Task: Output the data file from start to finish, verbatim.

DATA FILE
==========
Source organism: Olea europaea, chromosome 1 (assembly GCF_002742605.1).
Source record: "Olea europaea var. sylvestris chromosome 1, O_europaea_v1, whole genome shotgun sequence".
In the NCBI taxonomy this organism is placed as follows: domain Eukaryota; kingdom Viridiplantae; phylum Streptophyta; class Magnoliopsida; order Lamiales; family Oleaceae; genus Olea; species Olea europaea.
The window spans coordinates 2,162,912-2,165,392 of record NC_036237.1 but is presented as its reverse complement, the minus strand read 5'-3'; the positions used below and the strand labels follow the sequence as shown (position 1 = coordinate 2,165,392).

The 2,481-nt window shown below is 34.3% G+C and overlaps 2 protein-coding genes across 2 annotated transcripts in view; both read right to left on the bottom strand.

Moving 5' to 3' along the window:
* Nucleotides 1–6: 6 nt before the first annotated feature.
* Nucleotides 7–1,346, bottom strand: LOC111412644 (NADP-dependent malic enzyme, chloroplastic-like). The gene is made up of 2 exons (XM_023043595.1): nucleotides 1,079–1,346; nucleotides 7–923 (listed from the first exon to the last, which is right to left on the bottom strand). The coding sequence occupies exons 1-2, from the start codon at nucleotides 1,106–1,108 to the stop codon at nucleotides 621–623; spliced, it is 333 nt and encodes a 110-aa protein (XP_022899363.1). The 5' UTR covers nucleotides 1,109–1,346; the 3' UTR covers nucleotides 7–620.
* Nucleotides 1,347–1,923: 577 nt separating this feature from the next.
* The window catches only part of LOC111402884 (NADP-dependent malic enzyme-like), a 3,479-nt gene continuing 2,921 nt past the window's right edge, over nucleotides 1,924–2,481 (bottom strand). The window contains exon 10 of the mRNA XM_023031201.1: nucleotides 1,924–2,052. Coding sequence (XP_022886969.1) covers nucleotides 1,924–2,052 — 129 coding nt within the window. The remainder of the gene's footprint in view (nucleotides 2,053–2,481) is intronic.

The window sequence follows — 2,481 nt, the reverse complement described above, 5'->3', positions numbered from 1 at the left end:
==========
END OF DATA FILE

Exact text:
Source organism: Olea europaea, chromosome 1 (assembly GCF_002742605.1).
Source record: "Olea europaea var. sylvestris chromosome 1, O_europaea_v1, whole genome shotgun sequence".
In the NCBI taxonomy this organism is placed as follows: domain Eukaryota; kingdom Viridiplantae; phylum Streptophyta; class Magnoliopsida; order Lamiales; family Oleaceae; genus Olea; species Olea europaea.
The window spans coordinates 2,162,912-2,165,392 of record NC_036237.1 but is presented as its reverse complement, the minus strand read 5'-3'; the positions used below and the strand labels follow the sequence as shown (position 1 = coordinate 2,165,392).

The 2,481-nt window shown below is 34.3% G+C and overlaps 2 protein-coding genes across 2 annotated transcripts in view; both read right to left on the bottom strand.

Moving 5' to 3' along the window:
* Nucleotides 1–6: 6 nt before the first annotated feature.
* Nucleotides 7–1,346, bottom strand: LOC111412644 (NADP-dependent malic enzyme, chloroplastic-like). The gene is made up of 2 exons (XM_023043595.1): nucleotides 1,079–1,346; nucleotides 7–923 (listed from the first exon to the last, which is right to left on the bottom strand). The coding sequence occupies exons 1-2, from the start codon at nucleotides 1,106–1,108 to the stop codon at nucleotides 621–623; spliced, it is 333 nt and encodes a 110-aa protein (XP_022899363.1). The 5' UTR covers nucleotides 1,109–1,346; the 3' UTR covers nucleotides 7–620.
* Nucleotides 1,347–1,923: 577 nt separating this feature from the next.
* The window catches only part of LOC111402884 (NADP-dependent malic enzyme-like), a 3,479-nt gene continuing 2,921 nt past the window's right edge, over nucleotides 1,924–2,481 (bottom strand). The window contains exon 10 of the mRNA XM_023031201.1: nucleotides 1,924–2,052. Coding sequence (XP_022886969.1) covers nucleotides 1,924–2,052 — 129 coding nt within the window. The remainder of the gene's footprint in view (nucleotides 2,053–2,481) is intronic.

The window sequence follows — 2,481 nt, the reverse complement described above, 5'->3', positions numbered from 1 at the left end: